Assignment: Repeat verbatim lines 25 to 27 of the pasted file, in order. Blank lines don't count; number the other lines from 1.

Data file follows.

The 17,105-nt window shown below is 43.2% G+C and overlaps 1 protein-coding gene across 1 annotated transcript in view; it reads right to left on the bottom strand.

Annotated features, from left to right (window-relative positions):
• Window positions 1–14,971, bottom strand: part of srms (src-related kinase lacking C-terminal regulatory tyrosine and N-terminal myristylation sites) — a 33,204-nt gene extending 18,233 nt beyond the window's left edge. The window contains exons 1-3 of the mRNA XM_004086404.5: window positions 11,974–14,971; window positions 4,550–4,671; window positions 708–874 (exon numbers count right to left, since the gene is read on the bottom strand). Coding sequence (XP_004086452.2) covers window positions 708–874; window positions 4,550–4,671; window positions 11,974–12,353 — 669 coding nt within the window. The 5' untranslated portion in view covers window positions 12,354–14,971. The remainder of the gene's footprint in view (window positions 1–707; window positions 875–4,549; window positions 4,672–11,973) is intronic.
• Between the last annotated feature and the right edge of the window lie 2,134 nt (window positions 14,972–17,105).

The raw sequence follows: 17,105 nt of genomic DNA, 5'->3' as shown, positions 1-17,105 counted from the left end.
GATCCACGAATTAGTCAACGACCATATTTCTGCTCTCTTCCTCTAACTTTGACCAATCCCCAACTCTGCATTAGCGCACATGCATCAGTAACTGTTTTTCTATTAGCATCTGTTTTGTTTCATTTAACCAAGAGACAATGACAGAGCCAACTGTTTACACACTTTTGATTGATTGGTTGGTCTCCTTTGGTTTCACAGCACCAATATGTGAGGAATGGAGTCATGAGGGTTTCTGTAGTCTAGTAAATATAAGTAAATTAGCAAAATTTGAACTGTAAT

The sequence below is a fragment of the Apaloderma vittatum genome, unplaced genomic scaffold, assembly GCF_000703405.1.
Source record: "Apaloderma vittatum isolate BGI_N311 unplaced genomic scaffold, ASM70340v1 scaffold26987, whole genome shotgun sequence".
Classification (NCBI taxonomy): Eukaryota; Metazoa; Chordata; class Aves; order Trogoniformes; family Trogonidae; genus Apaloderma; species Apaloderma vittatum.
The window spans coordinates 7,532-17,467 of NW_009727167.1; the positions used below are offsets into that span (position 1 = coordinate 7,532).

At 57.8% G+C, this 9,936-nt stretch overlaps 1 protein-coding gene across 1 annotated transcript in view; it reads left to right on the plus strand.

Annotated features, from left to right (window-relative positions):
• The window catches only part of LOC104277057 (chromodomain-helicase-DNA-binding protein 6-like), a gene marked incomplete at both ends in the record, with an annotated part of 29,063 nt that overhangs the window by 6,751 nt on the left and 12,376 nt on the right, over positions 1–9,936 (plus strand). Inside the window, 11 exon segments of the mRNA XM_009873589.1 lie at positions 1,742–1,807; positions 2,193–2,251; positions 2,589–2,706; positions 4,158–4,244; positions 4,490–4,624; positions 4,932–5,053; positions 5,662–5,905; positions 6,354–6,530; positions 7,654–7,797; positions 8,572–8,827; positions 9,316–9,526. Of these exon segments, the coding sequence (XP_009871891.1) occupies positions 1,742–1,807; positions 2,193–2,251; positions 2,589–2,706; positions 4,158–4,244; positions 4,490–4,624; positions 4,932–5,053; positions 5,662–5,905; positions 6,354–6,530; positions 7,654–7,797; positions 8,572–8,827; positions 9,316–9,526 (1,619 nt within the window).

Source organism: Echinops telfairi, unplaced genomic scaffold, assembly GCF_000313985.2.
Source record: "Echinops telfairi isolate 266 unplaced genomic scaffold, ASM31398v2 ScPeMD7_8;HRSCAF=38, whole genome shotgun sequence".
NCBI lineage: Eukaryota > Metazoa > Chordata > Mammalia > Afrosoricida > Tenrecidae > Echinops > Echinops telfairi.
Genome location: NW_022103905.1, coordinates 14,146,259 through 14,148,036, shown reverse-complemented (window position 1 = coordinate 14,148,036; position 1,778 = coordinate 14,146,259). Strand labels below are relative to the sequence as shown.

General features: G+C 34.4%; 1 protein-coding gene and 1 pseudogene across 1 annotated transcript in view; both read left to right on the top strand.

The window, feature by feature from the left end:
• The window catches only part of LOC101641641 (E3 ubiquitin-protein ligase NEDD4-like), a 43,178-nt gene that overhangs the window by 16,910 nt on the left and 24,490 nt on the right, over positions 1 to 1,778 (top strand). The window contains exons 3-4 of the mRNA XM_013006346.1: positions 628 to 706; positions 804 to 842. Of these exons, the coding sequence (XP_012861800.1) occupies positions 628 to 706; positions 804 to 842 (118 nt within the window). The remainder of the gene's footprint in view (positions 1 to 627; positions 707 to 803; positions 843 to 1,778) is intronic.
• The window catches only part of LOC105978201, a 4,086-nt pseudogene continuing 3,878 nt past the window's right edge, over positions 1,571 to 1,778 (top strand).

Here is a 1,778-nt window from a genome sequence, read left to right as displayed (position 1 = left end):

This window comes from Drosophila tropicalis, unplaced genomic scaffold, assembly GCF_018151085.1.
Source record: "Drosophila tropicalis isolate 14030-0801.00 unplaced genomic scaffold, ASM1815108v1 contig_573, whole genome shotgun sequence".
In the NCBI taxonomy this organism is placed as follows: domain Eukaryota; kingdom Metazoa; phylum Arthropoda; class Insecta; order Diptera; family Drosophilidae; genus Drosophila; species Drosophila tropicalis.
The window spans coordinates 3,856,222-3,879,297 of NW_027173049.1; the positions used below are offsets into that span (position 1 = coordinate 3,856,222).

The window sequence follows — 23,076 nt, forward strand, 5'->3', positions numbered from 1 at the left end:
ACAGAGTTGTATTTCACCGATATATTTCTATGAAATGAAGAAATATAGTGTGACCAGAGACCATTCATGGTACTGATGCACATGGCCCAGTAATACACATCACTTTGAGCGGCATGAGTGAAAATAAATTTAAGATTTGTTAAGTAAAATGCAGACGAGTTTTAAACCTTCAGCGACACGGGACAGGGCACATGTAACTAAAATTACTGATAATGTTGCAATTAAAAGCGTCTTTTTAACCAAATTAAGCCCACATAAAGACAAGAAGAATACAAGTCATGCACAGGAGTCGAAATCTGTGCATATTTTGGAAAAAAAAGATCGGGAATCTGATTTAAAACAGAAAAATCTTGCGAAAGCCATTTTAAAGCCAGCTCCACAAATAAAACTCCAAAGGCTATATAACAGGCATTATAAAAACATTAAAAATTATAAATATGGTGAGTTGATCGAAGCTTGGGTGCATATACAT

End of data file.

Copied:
In the NCBI taxonomy this organism is placed as follows: domain Eukaryota; kingdom Metazoa; phylum Arthropoda; class Insecta; order Diptera; family Drosophilidae; genus Drosophila; species Drosophila tropicalis.
The window spans coordinates 3,856,222-3,879,297 of NW_027173049.1; the positions used below are offsets into that span (position 1 = coordinate 3,856,222).

The window sequence follows — 23,076 nt, forward strand, 5'->3', positions numbered from 1 at the left end: